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Legal Scholars Ponder ‘Protecting Reader Privacy in Digital Books’

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Both Facebook Community Pages and Amazon Kindle’s most underlined passages have raised privacy concerns in the digital publishing community this month. Media Law Prof Blog linked to two academics who have tackled this thorny subject.

Jennifer Lynch from the Samuelson Law, Technology & Public Policy Clinic and Nicole Ozer from the ACLU of Northern California collaborated on a new paper, “Protecting Reader Privacy in Digital Books.” They presented the work at the Association for the Advancement of Artificial Intelligence Privacy 2010 Symposium.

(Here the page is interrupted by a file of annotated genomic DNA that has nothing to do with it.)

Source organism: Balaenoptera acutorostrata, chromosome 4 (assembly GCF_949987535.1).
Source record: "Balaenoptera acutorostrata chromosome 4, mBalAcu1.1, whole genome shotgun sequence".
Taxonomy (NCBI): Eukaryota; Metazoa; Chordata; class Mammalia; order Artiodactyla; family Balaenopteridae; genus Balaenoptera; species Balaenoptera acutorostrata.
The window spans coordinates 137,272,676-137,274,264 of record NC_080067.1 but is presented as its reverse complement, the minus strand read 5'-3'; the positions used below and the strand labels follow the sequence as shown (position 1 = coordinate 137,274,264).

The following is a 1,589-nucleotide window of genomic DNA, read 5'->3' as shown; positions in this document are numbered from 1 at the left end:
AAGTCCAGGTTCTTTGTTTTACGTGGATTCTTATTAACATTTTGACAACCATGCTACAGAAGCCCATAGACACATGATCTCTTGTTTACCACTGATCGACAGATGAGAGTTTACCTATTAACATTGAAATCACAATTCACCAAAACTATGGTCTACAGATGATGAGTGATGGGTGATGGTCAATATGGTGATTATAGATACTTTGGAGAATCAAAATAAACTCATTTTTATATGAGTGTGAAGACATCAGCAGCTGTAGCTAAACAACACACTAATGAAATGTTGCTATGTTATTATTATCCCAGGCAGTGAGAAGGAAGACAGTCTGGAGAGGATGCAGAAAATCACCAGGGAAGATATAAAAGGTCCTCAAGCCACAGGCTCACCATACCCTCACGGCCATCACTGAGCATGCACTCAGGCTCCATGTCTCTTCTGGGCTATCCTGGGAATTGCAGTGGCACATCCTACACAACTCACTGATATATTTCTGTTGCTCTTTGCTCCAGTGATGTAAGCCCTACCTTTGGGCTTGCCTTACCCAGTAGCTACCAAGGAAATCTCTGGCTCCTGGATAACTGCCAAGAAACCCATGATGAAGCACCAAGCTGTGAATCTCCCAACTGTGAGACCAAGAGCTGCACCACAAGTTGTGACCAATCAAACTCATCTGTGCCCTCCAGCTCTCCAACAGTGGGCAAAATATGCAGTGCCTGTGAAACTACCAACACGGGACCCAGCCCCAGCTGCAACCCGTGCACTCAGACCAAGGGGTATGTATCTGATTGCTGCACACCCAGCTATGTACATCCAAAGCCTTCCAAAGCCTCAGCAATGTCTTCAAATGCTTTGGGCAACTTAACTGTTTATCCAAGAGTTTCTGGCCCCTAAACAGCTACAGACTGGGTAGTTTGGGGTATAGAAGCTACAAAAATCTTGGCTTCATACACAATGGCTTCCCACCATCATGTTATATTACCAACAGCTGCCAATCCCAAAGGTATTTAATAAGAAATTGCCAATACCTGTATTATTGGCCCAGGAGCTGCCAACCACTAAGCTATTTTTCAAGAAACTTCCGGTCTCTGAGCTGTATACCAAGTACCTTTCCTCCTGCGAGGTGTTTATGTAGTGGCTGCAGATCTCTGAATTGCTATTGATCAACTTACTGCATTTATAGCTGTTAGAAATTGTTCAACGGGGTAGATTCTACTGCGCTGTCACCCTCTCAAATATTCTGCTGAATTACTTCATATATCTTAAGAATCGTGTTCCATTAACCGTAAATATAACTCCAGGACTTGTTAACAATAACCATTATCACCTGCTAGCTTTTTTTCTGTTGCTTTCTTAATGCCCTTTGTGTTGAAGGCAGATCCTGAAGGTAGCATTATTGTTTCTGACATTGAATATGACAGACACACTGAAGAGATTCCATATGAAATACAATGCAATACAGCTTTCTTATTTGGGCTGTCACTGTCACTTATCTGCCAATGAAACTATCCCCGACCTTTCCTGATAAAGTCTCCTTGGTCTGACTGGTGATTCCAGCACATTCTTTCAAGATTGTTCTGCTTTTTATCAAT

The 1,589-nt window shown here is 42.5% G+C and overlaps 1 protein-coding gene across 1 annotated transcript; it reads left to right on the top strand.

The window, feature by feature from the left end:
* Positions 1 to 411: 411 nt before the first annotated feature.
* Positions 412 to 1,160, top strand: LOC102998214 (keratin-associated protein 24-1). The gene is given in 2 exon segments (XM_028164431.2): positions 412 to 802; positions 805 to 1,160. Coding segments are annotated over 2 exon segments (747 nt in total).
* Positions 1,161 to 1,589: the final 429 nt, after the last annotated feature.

Check it out: “as books move into digital form, new reader privacy issues are emerging. In stark contrast to libraries that retain as little information about readers as possible, digital book services are capturing detailed information about readers: who they are, what books they browse and read, and even how long a given page is viewed, and the notes written in the ‘margins.’ Without strong privacy protections, all of this browsing and reading history can be collected, analyzed, and may end up in the hands of the government or third parties without a reader’s knowledge or consent.” (Via Maud Newton)

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